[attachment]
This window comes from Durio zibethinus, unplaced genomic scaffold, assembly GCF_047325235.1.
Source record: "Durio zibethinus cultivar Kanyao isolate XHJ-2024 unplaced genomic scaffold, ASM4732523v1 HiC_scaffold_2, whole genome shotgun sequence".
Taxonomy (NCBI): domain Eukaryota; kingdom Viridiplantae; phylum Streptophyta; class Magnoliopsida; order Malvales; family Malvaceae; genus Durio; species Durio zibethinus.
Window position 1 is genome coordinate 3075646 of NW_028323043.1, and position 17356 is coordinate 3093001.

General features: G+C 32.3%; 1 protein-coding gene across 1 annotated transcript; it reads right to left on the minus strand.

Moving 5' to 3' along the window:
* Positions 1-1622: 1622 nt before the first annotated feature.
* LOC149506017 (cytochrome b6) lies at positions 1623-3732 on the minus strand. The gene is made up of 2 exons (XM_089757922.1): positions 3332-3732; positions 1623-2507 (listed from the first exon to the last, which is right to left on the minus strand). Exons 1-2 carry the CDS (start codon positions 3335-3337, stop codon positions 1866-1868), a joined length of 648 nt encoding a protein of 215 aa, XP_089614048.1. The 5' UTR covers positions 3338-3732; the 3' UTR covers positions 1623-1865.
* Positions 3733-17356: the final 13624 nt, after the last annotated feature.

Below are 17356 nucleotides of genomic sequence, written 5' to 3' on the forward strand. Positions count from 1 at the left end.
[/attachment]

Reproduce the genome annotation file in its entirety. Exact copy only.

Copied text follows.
This window comes from Durio zibethinus, unplaced genomic scaffold, assembly GCF_047325235.1.
Source record: "Durio zibethinus cultivar Kanyao isolate XHJ-2024 unplaced genomic scaffold, ASM4732523v1 HiC_scaffold_2, whole genome shotgun sequence".
Taxonomy (NCBI): domain Eukaryota; kingdom Viridiplantae; phylum Streptophyta; class Magnoliopsida; order Malvales; family Malvaceae; genus Durio; species Durio zibethinus.
Window position 1 is genome coordinate 3075646 of NW_028323043.1, and position 17356 is coordinate 3093001.

General features: G+C 32.3%; 1 protein-coding gene across 1 annotated transcript; it reads right to left on the minus strand.

Moving 5' to 3' along the window:
* Positions 1-1622: 1622 nt before the first annotated feature.
* LOC149506017 (cytochrome b6) lies at positions 1623-3732 on the minus strand. The gene is made up of 2 exons (XM_089757922.1): positions 3332-3732; positions 1623-2507 (listed from the first exon to the last, which is right to left on the minus strand). Exons 1-2 carry the CDS (start codon positions 3335-3337, stop codon positions 1866-1868), a joined length of 648 nt encoding a protein of 215 aa, XP_089614048.1. The 5' UTR covers positions 3338-3732; the 3' UTR covers positions 1623-1865.
* Positions 3733-17356: the final 13624 nt, after the last annotated feature.

Below are 17356 nucleotides of genomic sequence, written 5' to 3' on the forward strand. Positions count from 1 at the left end.